It’s hard for a screenwriter to become a legend. With so many cooks lining up to spoil his “broth”, from producers who want giant spiders in the final act to directors who think they can come up with a better scare than the one written to actors who feel their image will be ruined if they are forced to say a particular line, it takes a truly great writer to run roughshod through that minefield and come out the other side with their talent and unique voice being recognized.
William Goldman was one of the rare writers to do that. Goldman died to day in Manhattan after a lengthy battle with health issues. He was 87.
Goldman was born in Chicago and raised in the Chicago suburb of Highland Park, Illinois. He went to college at Oberlin College where he received a Bachelor of Arts degree. A brief stint in the Army, where he worked as a clerk in the Pentagon, interrupted his education. After his military service was over, he attended Columbia University where he would earn his Masters of Arts degree.
Initially, Goldman set out to be a novelist. His first novel, The Temple of Gold was released in 1956, followed by Your Turn to Curtsy, My Turn to Bow in 1958, and then Soldier in the Rain in 1960.
Struck with writer’s block while writing his next intended novel, Boys and Girls Together, he joined his brother and fellow writer James Goldman in the theater. The pair did rewrites on a the musical Tenderloin, wrote the play Blood, Sweat, and Stanley Poole and co-wrote with John Kander the musical A Family Affair.
While still suffering from writer’s block, Goldman got an idea for another novel, No Way to Treat a Lady which was published under the psuedonym Harry Longbaugh in 1964. An early draft of that novel was read by Cliff Robertson, who picked Goldman to write an adaption of the novel Flowers for Algernon for Robertson to star in. Robertson rejected Goldman’s script for the film, which would eventually become Charly. but used Goldman to do script polish on another film of his, Masquerade, marking Goldman’s first entry into screenwriting.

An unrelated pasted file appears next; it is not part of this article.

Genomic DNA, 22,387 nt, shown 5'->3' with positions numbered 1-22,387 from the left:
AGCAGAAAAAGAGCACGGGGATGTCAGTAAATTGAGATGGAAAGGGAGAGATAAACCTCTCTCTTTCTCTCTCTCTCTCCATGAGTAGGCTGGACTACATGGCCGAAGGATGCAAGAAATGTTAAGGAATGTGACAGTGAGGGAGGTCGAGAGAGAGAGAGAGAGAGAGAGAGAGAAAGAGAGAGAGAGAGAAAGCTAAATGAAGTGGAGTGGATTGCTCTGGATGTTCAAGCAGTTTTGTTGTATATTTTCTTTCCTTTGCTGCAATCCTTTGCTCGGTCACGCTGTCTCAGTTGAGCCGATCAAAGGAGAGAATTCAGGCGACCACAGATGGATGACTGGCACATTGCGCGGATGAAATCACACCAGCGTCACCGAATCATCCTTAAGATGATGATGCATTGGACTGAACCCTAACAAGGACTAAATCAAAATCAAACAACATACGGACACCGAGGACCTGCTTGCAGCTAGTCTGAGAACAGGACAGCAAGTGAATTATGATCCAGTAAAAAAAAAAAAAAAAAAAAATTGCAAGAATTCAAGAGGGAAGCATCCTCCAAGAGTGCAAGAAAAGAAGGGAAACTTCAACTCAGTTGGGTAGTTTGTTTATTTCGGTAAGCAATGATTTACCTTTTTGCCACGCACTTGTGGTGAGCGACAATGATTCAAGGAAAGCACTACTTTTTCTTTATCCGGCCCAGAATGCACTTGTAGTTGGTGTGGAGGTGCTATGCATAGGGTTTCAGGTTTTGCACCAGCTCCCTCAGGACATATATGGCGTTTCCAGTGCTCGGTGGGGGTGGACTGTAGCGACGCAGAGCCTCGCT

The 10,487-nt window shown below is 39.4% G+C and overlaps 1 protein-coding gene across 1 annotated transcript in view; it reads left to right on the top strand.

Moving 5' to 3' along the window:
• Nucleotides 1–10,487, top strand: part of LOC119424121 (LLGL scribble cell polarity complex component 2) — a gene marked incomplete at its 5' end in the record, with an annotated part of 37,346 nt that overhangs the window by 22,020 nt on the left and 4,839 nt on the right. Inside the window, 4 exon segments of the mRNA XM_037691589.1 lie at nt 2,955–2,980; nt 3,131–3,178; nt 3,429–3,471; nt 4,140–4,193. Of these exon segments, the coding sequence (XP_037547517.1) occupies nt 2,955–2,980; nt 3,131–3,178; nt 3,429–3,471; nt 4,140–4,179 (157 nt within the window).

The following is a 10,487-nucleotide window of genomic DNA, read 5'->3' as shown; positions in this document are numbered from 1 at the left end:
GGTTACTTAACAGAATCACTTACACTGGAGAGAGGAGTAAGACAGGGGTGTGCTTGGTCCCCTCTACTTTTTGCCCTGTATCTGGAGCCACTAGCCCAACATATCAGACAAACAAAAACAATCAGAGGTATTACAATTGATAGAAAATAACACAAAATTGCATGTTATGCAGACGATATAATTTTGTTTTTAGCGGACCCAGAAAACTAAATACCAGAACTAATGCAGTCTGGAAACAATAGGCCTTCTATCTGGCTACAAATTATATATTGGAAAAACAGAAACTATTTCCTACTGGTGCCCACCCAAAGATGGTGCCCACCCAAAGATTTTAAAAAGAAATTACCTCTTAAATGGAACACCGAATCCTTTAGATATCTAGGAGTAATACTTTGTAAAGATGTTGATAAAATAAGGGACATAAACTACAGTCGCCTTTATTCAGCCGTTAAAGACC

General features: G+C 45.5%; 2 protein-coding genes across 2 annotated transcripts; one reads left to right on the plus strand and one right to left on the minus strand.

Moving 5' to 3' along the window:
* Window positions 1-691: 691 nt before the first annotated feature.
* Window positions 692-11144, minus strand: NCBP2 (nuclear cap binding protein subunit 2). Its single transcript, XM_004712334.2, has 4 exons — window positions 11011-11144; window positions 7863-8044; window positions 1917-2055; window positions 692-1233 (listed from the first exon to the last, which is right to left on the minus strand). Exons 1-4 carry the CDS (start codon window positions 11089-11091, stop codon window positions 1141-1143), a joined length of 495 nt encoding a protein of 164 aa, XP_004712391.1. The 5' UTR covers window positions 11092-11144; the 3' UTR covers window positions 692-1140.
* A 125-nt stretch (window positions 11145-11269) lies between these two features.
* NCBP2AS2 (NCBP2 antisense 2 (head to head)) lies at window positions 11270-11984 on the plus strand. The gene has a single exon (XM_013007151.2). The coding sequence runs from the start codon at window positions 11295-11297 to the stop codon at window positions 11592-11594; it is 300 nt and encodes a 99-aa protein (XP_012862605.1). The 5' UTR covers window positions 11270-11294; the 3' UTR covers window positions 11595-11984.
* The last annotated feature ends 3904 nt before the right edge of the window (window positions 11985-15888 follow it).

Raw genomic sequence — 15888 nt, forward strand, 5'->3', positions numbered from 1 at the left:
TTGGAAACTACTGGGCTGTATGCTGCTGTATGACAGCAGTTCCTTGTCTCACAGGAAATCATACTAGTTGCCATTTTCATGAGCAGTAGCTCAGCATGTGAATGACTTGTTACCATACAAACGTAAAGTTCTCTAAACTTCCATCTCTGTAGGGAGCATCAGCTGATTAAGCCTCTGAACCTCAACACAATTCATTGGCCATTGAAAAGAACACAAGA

Goldman would go on to divide his time between writing novels and writing screenplays, but the screenplays he wrote arguably set his legacy more than his prose did. The list of his films matches up well with the list of the best films of all time: Harper (1966), Butch Cassidy and the Sundance Kid (1969, which earned him the Best Writing, Story and Screenplay Based on Material Not Previously Published or Produced Oscar in 1970), The Stepford Wives (1975), The Great Waldo Pepper (1975), All the President’s Men (1976, which earned Goldman his second Oscar for Best Writing, Screenplay Based on Material from Another Medium), Marathon Man (1976, from his novel of the same name), A Bridge Too Far (1977), The Princess Bride (1987, adapted from his novel), Misery (1990), Chaplin (1992) and Maverick (1994).
In addition, he also wrote the adaptations of his novels Magic (1978) and Heat (1986) and his novels Soldier in the Rain and No Way to Treat a Lady were adapted by other writers in 1963 and 1968 respectively.
He also did script doctoring on films such as Twins (1988), A Few Good Men (1992), Indecent Proposal (1993), Last Action Hero (1993), Malice (1994), Dolores Claiborne (1995), Extreme Measures (1996) and Fierce Creatures (1997).
In 1983, when screenwriting gigs were not coming, Goldman wrote Adventures in the Screen Trade, a memoir/screenwriting tutorial that has helped legions of writers both inside and out of the film industry. He’d follow that up with a sequel, Which Lie Did I Tell? in 2000 and two books of screenplay dissections: Four Screenplays (1995) and Five Screenplays (1996).